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If you have employees, you need workers’ compensation insurance. The coverage is mandated in most states, and it protects your business and your employees from the potentially massive expense of an on-the-job injury.
Follow these steps to find the best workers’ compensation insurance company for your small business.
1. Determine your state’s workers’ comp requirements
There are typically two ways to buy workers' compensation insurance: through a state fund or a private insurance company.
Those options are narrowed to one for business owners in North Dakota, Ohio, Washington, Wyoming, Puerto Rico and the U.S. Virgin Islands. Those states and territories operate a monopolistic state fund, which requires businesses to purchase their workers’ comp coverage through that state fund.
A handful of other states run competitive state funds, which allow you to choose between a state fund and a private insurer, depending on which option offers the best rates.
Learn more about workers' compensation insurance requirements in every state.
2. Evaluate business insurance companies’ offerings
If you have the option to acquire a workers’ comp policy through a private business insurance company, you’ll have many choices. Here are some of the commercial insurance companies that write the most workers’ comp policies, according to the most recent data from the Insurance Information Institute:
Travelers offers an online portal that facilitates communication between the insurance company’s representatives, employers, employees and care providers. Some information for employers and employees is also available in Spanish. Read our Travelers business insurance review.
The Hartford lets policyholders pay monthly instead of annually, which can make cash flow easier to manage. Read our The Hartford business insurance review.
Pie Insurance sells workers' comp in 36 states plus Washington, D.C. It offers policyholders the option to pay premiums through their payroll provider, which can make it easier to make accurate payments. Read our Pie Insurance review.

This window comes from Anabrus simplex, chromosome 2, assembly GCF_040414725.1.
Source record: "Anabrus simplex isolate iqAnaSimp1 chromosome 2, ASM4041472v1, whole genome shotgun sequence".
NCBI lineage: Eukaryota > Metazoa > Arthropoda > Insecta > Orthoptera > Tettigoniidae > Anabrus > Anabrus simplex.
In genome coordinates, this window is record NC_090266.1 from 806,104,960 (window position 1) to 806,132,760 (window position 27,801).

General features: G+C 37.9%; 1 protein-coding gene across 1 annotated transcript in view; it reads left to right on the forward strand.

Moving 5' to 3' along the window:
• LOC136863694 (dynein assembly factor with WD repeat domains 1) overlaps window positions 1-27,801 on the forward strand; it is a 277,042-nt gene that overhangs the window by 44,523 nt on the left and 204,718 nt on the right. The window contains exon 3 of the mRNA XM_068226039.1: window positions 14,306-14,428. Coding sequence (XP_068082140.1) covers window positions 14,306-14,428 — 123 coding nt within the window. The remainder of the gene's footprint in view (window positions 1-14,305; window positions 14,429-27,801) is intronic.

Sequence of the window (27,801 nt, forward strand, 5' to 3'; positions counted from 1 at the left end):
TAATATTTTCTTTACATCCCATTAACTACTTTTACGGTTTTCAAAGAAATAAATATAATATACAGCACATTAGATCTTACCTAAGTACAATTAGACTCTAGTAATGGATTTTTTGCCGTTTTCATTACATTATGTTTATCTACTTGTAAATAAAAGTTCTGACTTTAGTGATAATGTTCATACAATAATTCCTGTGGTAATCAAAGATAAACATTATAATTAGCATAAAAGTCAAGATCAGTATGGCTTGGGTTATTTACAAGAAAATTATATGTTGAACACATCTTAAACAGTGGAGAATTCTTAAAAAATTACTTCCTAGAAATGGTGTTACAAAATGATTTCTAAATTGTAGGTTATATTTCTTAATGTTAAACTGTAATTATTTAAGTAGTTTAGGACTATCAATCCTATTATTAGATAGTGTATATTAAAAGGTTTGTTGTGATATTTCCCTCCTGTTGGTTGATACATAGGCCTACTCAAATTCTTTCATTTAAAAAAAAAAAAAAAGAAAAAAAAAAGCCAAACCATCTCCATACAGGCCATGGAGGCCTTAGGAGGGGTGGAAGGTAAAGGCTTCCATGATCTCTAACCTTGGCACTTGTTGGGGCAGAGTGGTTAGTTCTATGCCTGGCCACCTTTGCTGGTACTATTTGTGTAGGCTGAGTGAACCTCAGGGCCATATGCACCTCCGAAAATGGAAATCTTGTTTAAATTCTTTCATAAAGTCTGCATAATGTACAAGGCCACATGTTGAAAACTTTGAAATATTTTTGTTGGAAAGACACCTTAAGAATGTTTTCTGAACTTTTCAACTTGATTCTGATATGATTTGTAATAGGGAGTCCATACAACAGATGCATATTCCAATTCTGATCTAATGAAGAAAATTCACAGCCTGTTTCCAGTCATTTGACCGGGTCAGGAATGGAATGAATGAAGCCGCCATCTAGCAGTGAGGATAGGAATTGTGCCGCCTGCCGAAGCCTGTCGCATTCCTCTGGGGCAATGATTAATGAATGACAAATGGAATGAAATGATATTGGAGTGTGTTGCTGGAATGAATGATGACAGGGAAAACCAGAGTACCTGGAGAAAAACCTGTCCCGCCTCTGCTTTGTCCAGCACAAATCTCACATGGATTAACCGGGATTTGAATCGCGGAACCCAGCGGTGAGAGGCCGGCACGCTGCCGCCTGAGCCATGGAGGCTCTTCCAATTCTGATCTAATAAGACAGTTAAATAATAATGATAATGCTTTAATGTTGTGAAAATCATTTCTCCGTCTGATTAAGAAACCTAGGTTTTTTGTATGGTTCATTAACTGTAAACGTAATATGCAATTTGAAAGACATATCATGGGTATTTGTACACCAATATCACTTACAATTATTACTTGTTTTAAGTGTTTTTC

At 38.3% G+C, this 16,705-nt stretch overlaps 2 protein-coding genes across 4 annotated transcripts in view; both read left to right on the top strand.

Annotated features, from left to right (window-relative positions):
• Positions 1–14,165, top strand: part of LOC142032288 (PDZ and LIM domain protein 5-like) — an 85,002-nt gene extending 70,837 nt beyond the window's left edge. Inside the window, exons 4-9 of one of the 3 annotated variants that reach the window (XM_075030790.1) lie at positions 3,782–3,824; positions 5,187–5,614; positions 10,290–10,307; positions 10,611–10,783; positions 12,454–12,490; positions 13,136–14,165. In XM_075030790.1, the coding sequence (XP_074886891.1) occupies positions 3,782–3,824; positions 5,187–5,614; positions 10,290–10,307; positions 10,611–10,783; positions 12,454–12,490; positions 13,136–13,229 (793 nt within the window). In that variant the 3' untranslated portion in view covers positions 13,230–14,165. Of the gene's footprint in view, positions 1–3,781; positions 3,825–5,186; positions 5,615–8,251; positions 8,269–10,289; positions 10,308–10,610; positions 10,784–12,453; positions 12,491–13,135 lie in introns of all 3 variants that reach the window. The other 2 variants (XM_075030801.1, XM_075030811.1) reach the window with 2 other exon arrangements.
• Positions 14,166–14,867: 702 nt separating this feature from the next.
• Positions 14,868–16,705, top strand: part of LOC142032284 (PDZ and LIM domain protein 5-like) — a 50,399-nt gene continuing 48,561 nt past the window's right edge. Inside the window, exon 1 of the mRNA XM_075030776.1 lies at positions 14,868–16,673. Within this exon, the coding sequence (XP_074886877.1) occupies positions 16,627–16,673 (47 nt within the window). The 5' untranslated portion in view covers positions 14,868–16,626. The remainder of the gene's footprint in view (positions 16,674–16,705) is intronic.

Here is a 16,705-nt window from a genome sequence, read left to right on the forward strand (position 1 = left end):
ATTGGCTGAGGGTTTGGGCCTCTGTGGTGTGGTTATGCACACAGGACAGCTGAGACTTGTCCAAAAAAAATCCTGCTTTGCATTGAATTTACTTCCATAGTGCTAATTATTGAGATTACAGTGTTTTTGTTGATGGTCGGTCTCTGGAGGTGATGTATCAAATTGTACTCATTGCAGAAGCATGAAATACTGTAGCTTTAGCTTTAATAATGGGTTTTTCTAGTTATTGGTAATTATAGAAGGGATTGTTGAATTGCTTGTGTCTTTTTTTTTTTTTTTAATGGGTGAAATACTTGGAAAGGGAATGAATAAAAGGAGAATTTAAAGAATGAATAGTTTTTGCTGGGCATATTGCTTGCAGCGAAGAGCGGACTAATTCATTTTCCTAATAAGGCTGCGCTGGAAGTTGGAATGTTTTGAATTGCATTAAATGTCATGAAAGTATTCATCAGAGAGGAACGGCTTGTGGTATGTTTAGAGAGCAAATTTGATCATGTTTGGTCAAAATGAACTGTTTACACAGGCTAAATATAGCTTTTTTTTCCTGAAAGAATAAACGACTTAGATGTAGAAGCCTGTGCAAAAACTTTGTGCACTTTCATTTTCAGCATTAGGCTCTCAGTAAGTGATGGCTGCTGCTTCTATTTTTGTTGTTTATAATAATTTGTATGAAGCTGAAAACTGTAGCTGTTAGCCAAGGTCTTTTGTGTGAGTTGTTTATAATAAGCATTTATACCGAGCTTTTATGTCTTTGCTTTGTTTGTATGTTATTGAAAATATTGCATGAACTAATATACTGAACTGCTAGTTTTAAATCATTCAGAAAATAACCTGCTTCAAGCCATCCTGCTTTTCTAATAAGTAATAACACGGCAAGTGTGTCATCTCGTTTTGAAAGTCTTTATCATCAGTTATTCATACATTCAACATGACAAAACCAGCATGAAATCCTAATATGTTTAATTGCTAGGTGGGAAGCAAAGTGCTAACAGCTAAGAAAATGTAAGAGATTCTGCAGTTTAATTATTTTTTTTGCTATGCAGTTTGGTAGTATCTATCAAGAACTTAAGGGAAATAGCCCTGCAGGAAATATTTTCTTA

Chubb allows small-business owners to apply for a workers’ compensation policy online. This insurer also has a pharmacy benefit management program to help control out-of-pocket costs. Read our Chubb business insurance review.
biBERK sells business insurance, including workers' compensation insurance, online. It's available in every state that allows employers to purchase workers' comp through a private insurer. biBERK is a division of Berkshire Hathaway, which was among the largest writers of workers' comp insurance in 2020. Read our biBERK business insurance review.
3. Get multiple workers’ comp quotes
The average cost of workers’ compensation insurance varies by state, but can range from 70 cents to $2.25 per month per $100 of payroll, according to a 2020 report from the National Academy of Social Insurance.
Always compare quotes from multiple companies if you want the cheapest workers’ comp insurance. Multiple factors can affect how much you’ll pay, including:
Coverage levels: State law may dictate specific coverage requirements.
Type of work: Some industries and jobs are more prone to workplace accidents. Rates for a carpenter, for example, are typically higher than those for an office clerk.
Annual payroll: Workers’ compensation costs are calculated per $100 of payroll.
Claims history: A low number of past claims can work in your favor to lower your workers’ compensation cost.
When searching for affordable coverage, a good place to start is with your existing business insurance provider, if you have one. You may qualify for discounts if you bundle workers’ compensation coverage with other business insurance policies, such as general liability, professional liability and commercial property insurance.
And while cost is often the deciding factor, make sure you understand how workers' compensation works and take note of other features and benefits of each policy.
Items to consider include:
Credits for safety programs.
Flexible payment options.
Health care provider network.
4. Emphasize safety and continue shopping
The cost of your workers’ comp policy may be out of your hands, as your premium is determined in part by state requirements and risk classification codes.
But there is a factor that’s within your control: prior claims. Emphasizing workplace safety through training and facilities maintenance can result in fewer claims and cheaper workers’ compensation insurance.
If your business improves in this regard, consider shopping for new workers’ comp coverage when your current policy expires to ensure you’re getting the best deal possible.